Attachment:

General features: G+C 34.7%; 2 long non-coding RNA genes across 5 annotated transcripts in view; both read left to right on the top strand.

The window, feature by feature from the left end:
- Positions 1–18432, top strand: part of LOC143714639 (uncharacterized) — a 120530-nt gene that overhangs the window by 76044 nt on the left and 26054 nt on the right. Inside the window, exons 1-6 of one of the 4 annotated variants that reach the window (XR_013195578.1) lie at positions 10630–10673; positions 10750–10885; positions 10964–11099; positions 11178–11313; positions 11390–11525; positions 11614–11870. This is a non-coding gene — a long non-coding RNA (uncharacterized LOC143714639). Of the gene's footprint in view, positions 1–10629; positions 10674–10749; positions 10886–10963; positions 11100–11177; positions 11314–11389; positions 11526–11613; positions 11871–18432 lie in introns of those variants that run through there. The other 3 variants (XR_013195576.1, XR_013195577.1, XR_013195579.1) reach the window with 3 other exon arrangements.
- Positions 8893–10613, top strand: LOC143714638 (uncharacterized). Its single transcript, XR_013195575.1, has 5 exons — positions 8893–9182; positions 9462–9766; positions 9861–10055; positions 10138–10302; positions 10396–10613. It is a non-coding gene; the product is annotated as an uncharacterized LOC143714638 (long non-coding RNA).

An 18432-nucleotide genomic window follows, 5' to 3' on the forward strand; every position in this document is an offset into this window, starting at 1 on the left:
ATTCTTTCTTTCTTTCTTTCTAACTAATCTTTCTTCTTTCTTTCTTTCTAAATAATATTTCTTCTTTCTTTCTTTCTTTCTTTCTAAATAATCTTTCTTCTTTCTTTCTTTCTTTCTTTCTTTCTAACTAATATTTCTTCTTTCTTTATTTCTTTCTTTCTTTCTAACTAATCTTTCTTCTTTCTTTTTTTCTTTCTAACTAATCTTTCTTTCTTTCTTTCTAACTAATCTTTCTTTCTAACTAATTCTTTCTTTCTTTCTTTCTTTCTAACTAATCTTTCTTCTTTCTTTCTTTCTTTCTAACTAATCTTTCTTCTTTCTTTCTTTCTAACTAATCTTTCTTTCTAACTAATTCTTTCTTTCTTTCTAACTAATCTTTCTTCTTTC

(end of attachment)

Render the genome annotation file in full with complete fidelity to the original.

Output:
General features: G+C 34.7%; 2 long non-coding RNA genes across 5 annotated transcripts in view; both read left to right on the top strand.

The window, feature by feature from the left end:
- Positions 1–18432, top strand: part of LOC143714639 (uncharacterized) — a 120530-nt gene that overhangs the window by 76044 nt on the left and 26054 nt on the right. Inside the window, exons 1-6 of one of the 4 annotated variants that reach the window (XR_013195578.1) lie at positions 10630–10673; positions 10750–10885; positions 10964–11099; positions 11178–11313; positions 11390–11525; positions 11614–11870. This is a non-coding gene — a long non-coding RNA (uncharacterized LOC143714639). Of the gene's footprint in view, positions 1–10629; positions 10674–10749; positions 10886–10963; positions 11100–11177; positions 11314–11389; positions 11526–11613; positions 11871–18432 lie in introns of those variants that run through there. The other 3 variants (XR_013195576.1, XR_013195577.1, XR_013195579.1) reach the window with 3 other exon arrangements.
- Positions 8893–10613, top strand: LOC143714638 (uncharacterized). Its single transcript, XR_013195575.1, has 5 exons — positions 8893–9182; positions 9462–9766; positions 9861–10055; positions 10138–10302; positions 10396–10613. It is a non-coding gene; the product is annotated as an uncharacterized LOC143714638 (long non-coding RNA).

An 18432-nucleotide genomic window follows, 5' to 3' on the forward strand; every position in this document is an offset into this window, starting at 1 on the left:
ATTCTTTCTTTCTTTCTTTCTAACTAATCTTTCTTCTTTCTTTCTTTCTAAATAATATTTCTTCTTTCTTTCTTTCTTTCTTTCTAAATAATCTTTCTTCTTTCTTTCTTTCTTTCTTTCTTTCTAACTAATATTTCTTCTTTCTTTATTTCTTTCTTTCTTTCTAACTAATCTTTCTTCTTTCTTTTTTTCTTTCTAACTAATCTTTCTTTCTTTCTTTCTAACTAATCTTTCTTTCTAACTAATTCTTTCTTTCTTTCTTTCTTTCTAACTAATCTTTCTTCTTTCTTTCTTTCTTTCTAACTAATCTTTCTTCTTTCTTTCTTTCTAACTAATCTTTCTTTCTAACTAATTCTTTCTTTCTTTCTAACTAATCTTTCTTCTTTC